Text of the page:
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How to Teach Your Kids about Sharing

How to Teach Your Kids about Sharing

Sharing doesn’t come naturally to most young kids. However, with some encouragement from mom and dad, kids will learn how to feel good about giving to others.

I remember those early years when I had a toddler and Preschooler who really didn’t want to share their things. Sometimes it was like pulling teeth to get my children to share with each other, let alone other children. It has gotten MUCH better these days but they still need a reminder every once in a while. Today we’re going to talk about helping your children learn how to share.

Generally, most children have the hardest time sharing from the toddler years up until they are 4 or 5 years old. And even at 8 or 9, sometimes sharing is just difficult to do. And it’s understandable, after all, kids get attached to their things and don’t want others to take them or destroy them - much like the way that we value our own priceless items as adults. However, it’s still important that our children learn how to share and give to others. So, let’s explore that a little more.

The first thing that I want to emphasize is that encouraging your children to share does not mean that you should force them to do so. Rather, you should be cultivating an environment where your kids want to share what they have with others. Help them to feel better about sharing by gently encouraging them, NOT forcing them. This is very, very important. Your children are people and if you try to make them share their things, they feel powerless, defeated, and resentful. However, if they feel good about giving, then they feel empowered and thankful for the opportunity to share with others. And this is exactly what you want.

For younger kids, try making sharing fun. Turn it into a game like “Share the cookie” and reward your child when she shares the cookie with a sibling or friend. This makes it fun and your child feels good about herself when she is rewarded.

Older children can be given opportunities to go out and help others. Again, it shouldn’t be forced. Sit down and discuss the different options that are out there and let them be moved by their own interests. Do they like animals? Okay, so let them volunteer at an animal shelter. Do they have a special knack with senior citizens? Then bake some cookies together and then deliver them to a local retirement facility. When your kids are involved in the giving process, they’ll feel so much better about sharing their time and resources.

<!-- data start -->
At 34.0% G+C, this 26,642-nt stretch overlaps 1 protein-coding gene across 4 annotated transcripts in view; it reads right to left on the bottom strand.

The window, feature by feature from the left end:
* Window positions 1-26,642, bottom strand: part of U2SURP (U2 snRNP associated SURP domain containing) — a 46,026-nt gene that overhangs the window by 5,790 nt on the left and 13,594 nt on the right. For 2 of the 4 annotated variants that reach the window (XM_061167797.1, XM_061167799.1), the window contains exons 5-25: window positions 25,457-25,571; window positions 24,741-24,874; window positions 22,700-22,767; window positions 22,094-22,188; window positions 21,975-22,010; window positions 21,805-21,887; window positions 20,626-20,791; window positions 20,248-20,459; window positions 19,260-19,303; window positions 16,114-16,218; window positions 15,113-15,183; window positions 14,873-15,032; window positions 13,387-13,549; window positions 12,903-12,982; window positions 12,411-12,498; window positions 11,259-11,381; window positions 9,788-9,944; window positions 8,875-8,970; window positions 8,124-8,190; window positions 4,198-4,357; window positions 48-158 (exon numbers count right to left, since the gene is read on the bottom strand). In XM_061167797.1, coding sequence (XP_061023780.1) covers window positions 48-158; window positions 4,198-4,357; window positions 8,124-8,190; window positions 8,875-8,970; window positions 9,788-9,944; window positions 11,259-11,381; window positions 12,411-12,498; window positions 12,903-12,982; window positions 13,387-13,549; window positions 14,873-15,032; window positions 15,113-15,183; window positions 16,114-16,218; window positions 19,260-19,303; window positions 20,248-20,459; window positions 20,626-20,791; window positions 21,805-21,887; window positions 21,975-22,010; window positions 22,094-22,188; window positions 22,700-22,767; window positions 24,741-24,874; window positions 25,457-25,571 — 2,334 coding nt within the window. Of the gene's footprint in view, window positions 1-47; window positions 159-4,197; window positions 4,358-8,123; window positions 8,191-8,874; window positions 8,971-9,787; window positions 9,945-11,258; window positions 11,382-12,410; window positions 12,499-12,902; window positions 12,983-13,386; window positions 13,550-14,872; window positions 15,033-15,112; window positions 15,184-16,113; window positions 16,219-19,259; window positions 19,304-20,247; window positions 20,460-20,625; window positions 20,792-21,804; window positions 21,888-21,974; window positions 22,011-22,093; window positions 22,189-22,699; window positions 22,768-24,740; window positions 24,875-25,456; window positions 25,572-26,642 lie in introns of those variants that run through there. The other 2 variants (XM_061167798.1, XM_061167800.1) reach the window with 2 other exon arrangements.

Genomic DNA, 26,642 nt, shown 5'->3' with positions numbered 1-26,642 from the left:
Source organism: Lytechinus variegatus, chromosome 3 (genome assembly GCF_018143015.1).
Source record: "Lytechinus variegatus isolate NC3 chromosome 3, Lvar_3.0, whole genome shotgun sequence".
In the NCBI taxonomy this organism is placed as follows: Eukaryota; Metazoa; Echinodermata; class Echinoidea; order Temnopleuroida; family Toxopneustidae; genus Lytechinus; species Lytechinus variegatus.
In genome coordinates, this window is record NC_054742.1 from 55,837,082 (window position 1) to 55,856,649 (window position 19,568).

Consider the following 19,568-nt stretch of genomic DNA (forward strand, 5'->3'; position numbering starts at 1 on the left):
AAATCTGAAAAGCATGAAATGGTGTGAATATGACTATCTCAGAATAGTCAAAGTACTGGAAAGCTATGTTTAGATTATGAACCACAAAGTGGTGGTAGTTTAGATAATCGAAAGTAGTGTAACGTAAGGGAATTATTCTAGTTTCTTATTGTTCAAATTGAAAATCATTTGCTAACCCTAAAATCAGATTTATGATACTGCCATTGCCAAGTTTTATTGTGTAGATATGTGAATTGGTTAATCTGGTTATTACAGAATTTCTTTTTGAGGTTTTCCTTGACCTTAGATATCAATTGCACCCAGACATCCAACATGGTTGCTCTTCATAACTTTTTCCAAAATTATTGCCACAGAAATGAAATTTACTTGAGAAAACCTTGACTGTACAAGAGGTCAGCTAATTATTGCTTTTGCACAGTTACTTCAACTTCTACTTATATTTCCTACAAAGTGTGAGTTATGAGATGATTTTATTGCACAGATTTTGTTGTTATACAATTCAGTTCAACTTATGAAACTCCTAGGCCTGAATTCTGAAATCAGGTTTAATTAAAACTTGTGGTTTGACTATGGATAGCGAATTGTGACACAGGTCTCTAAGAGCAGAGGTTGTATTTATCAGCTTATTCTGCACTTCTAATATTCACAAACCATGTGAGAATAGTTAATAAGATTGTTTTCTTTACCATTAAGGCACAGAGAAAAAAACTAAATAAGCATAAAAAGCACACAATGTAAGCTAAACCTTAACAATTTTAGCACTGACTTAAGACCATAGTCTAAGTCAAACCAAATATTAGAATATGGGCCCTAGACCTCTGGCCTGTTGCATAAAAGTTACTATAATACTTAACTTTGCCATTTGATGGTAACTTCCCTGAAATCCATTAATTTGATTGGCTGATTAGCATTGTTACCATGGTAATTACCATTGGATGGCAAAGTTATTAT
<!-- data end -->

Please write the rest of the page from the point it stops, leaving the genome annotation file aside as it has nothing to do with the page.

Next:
It’s important to model generosity for your children. When you are generous to your kids and to others in your children’s presence, then they are more likely to demonstrate that same characteristic. As I often say, parents are their children’s first and best teacher.

Also, it’s really important for you to be prepared and to plan ahead. If you’re going on an outing, make sure that you bring enough for your child to share. Expecting your child to share his snack when he’s pretty hungry himself is an unfair expectation. Another important thing is to give your child the power to say no. If she knows that another child is destructive, then allow her the option of only bringing out certain toys during a playdate and give her the right to say “no” if the other child gets a little too rough. Don’t expect your children to sacrifice themselves and their possessions because of the misbehavior of another child.

And of course, having conversations about sharing, using words and concepts that your children can understand is essential in this process. Allow them to explain why sharing is important in their own words so that they can internalize it. Verbally praising children and actually saying that you like how they shared on a given day goes a long way. Words are so powerful – so use them to help your children learn to share.

Kids have to learn to share at some point and with the right guidance, they can learn without it leaving a huge negative impact. Remember to be patient and it will all work itself out.

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Copyright: Zsófia Michelin-Corporatum Oy, Content pictures copyrigh: Shutterstock, Development: e-Com